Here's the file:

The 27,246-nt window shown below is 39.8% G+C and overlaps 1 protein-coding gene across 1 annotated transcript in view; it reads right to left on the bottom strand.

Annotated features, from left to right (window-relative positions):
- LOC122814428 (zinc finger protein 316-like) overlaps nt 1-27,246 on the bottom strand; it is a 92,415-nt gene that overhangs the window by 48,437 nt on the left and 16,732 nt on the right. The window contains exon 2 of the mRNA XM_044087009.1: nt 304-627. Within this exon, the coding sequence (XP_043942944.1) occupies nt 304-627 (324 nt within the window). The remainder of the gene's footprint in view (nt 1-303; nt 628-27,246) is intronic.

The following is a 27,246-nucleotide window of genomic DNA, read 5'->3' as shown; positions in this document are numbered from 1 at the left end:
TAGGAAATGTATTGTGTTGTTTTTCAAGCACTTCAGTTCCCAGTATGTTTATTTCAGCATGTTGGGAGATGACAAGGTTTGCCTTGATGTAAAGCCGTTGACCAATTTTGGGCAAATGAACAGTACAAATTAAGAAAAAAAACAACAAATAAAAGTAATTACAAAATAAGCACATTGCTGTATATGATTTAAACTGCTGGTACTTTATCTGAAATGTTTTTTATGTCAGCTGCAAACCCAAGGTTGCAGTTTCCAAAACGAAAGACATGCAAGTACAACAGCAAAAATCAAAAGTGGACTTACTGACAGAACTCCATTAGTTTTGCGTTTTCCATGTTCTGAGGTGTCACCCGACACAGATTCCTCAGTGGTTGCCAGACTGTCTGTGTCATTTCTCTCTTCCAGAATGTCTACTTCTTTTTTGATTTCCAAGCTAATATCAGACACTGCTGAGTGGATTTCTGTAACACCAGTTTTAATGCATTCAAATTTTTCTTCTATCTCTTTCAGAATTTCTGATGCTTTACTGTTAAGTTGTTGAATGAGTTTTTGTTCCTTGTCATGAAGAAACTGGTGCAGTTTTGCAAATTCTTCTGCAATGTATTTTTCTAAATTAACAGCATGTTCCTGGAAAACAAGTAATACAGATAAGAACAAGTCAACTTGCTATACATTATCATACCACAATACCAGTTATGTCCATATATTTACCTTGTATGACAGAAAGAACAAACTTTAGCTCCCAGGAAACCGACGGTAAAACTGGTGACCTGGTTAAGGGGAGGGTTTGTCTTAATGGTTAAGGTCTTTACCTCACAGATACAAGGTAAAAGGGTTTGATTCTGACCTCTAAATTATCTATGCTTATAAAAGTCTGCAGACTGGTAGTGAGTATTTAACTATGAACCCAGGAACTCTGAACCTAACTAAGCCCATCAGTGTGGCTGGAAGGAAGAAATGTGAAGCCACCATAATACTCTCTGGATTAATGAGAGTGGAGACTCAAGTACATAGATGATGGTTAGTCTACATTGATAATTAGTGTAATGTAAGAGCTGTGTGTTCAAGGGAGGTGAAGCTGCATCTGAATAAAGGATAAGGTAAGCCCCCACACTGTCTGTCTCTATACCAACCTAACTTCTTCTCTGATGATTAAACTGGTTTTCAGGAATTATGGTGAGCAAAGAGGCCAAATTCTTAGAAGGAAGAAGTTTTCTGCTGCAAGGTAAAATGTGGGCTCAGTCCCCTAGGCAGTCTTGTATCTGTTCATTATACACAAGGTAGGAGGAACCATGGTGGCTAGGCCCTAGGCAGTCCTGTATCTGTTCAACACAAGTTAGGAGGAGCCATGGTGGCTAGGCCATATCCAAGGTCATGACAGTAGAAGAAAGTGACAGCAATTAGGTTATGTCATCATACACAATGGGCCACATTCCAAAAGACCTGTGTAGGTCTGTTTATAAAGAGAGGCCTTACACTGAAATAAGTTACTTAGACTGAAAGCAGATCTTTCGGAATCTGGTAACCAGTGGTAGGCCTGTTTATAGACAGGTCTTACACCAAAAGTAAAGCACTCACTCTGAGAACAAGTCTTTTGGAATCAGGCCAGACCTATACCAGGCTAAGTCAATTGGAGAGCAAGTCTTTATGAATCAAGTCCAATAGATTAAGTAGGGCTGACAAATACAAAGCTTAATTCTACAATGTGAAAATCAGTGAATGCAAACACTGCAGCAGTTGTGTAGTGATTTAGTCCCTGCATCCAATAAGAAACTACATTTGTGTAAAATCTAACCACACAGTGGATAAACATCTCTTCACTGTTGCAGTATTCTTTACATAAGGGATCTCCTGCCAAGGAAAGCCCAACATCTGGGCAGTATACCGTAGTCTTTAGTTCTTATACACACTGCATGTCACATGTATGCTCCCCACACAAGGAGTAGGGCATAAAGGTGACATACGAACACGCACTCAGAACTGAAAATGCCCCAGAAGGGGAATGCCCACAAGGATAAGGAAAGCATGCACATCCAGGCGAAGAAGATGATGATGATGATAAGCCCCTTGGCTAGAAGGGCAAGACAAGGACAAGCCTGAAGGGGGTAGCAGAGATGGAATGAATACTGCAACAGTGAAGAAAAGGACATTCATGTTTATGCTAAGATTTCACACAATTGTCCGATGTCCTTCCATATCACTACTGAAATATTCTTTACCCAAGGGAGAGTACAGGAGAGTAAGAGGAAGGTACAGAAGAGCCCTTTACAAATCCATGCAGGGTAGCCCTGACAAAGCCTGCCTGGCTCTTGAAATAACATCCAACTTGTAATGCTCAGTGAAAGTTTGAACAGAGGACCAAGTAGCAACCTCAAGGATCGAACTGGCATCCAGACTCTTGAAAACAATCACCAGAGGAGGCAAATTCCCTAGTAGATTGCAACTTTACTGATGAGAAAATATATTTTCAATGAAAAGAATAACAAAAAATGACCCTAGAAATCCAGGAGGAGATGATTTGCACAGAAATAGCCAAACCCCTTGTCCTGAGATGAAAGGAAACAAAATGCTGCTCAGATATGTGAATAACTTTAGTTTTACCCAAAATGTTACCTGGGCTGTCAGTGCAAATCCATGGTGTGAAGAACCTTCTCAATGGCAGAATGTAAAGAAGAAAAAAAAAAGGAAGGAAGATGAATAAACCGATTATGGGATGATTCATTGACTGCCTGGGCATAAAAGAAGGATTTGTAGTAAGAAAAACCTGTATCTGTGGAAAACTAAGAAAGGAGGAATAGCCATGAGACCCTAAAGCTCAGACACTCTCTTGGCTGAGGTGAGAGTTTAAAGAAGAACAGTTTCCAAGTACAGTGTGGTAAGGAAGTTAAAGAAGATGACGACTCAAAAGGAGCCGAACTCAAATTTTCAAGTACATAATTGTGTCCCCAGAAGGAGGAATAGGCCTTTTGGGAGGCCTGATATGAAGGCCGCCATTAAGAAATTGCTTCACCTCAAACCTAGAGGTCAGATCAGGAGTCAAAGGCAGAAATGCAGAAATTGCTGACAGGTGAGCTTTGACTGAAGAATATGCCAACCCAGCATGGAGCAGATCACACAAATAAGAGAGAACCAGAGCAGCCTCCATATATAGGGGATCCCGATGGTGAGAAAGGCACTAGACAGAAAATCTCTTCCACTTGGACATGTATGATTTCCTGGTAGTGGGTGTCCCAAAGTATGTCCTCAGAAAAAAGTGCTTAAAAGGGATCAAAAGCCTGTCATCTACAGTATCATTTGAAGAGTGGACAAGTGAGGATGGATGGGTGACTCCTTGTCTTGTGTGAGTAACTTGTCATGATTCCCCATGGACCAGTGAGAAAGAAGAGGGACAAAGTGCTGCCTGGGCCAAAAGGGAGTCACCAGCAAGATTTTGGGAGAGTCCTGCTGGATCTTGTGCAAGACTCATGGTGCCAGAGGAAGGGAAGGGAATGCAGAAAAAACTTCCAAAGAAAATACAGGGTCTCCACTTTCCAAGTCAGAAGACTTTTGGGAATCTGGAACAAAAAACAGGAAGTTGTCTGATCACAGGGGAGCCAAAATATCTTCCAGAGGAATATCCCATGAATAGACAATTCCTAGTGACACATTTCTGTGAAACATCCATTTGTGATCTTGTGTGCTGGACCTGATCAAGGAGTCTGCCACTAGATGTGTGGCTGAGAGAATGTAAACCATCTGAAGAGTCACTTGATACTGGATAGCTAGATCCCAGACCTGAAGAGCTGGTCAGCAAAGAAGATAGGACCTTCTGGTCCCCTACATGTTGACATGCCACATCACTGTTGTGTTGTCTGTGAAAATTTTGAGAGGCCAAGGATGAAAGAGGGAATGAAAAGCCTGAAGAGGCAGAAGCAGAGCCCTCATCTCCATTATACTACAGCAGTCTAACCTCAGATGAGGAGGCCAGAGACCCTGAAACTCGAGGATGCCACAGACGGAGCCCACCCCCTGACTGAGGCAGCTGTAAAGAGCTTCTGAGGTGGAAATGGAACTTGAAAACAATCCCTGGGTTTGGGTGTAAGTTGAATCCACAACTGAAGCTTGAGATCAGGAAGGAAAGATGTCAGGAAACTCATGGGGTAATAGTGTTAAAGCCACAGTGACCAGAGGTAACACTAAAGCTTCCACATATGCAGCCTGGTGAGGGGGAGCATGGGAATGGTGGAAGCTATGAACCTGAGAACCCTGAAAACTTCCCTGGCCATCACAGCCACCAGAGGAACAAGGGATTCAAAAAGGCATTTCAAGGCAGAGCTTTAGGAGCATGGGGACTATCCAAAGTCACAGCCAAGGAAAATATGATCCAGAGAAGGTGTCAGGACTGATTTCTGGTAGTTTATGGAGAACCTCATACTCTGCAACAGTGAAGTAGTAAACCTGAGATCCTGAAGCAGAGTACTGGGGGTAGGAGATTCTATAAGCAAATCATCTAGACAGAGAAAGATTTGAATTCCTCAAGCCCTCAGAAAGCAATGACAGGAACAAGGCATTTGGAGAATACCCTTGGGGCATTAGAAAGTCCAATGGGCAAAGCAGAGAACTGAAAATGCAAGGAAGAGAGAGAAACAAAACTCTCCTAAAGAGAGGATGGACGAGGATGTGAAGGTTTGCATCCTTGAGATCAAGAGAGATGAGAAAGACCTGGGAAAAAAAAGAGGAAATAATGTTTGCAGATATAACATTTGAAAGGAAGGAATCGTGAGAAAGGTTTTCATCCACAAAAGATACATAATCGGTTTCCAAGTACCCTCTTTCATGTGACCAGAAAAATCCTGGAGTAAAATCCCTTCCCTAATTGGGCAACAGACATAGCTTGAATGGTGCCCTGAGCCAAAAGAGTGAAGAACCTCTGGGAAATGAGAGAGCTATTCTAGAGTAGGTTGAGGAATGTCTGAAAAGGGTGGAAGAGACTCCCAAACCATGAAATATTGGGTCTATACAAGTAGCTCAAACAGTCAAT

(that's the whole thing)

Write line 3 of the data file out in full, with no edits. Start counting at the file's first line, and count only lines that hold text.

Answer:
- LOC122814428 (zinc finger protein 316-like) overlaps nt 1-27,246 on the bottom strand; it is a 92,415-nt gene that overhangs the window by 48,437 nt on the left and 16,732 nt on the right. The window contains exon 2 of the mRNA XM_044087009.1: nt 304-627. Within this exon, the coding sequence (XP_043942944.1) occupies nt 304-627 (324 nt within the window). The remainder of the gene's footprint in view (nt 1-303; nt 628-27,246) is intronic.